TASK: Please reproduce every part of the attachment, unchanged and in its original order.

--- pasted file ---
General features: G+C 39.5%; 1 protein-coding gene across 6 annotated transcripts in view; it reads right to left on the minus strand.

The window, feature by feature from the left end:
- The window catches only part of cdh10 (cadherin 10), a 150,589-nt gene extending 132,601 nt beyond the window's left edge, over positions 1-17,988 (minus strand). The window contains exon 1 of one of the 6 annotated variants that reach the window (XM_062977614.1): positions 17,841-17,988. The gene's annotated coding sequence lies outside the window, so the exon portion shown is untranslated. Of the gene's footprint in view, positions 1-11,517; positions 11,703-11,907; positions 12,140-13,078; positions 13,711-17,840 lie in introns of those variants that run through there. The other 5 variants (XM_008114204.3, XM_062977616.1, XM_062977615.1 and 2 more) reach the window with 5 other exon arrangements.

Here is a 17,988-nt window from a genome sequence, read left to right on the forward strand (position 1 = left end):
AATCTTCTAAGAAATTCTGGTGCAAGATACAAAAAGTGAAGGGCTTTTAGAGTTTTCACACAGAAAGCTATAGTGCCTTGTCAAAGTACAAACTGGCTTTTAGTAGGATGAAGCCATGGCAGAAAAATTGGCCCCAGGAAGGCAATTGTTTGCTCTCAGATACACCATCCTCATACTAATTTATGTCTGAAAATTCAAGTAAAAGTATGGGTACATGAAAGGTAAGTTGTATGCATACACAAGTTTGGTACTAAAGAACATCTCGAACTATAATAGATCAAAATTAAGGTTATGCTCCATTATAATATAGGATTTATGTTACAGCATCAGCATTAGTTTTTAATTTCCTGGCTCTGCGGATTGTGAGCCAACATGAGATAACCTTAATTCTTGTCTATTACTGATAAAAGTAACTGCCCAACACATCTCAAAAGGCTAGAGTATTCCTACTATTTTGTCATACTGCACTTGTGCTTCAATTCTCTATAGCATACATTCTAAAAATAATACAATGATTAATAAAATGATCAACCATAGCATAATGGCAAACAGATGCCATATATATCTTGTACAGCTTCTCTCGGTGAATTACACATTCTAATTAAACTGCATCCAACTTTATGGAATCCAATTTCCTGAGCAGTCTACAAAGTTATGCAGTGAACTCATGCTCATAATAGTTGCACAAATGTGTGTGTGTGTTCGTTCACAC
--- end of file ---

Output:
General features: G+C 39.5%; 1 protein-coding gene across 6 annotated transcripts in view; it reads right to left on the minus strand.

The window, feature by feature from the left end:
- The window catches only part of cdh10 (cadherin 10), a 150,589-nt gene extending 132,601 nt beyond the window's left edge, over positions 1-17,988 (minus strand). The window contains exon 1 of one of the 6 annotated variants that reach the window (XM_062977614.1): positions 17,841-17,988. The gene's annotated coding sequence lies outside the window, so the exon portion shown is untranslated. Of the gene's footprint in view, positions 1-11,517; positions 11,703-11,907; positions 12,140-13,078; positions 13,711-17,840 lie in introns of those variants that run through there. The other 5 variants (XM_008114204.3, XM_062977616.1, XM_062977615.1 and 2 more) reach the window with 5 other exon arrangements.

Here is a 17,988-nt window from a genome sequence, read left to right on the forward strand (position 1 = left end):
AATCTTCTAAGAAATTCTGGTGCAAGATACAAAAAGTGAAGGGCTTTTAGAGTTTTCACACAGAAAGCTATAGTGCCTTGTCAAAGTACAAACTGGCTTTTAGTAGGATGAAGCCATGGCAGAAAAATTGGCCCCAGGAAGGCAATTGTTTGCTCTCAGATACACCATCCTCATACTAATTTATGTCTGAAAATTCAAGTAAAAGTATGGGTACATGAAAGGTAAGTTGTATGCATACACAAGTTTGGTACTAAAGAACATCTCGAACTATAATAGATCAAAATTAAGGTTATGCTCCATTATAATATAGGATTTATGTTACAGCATCAGCATTAGTTTTTAATTTCCTGGCTCTGCGGATTGTGAGCCAACATGAGATAACCTTAATTCTTGTCTATTACTGATAAAAGTAACTGCCCAACACATCTCAAAAGGCTAGAGTATTCCTACTATTTTGTCATACTGCACTTGTGCTTCAATTCTCTATAGCATACATTCTAAAAATAATACAATGATTAATAAAATGATCAACCATAGCATAATGGCAAACAGATGCCATATATATCTTGTACAGCTTCTCTCGGTGAATTACACATTCTAATTAAACTGCATCCAACTTTATGGAATCCAATTTCCTGAGCAGTCTACAAAGTTATGCAGTGAACTCATGCTCATAATAGTTGCACAAATGTGTGTGTGTGTTCGTTCACAC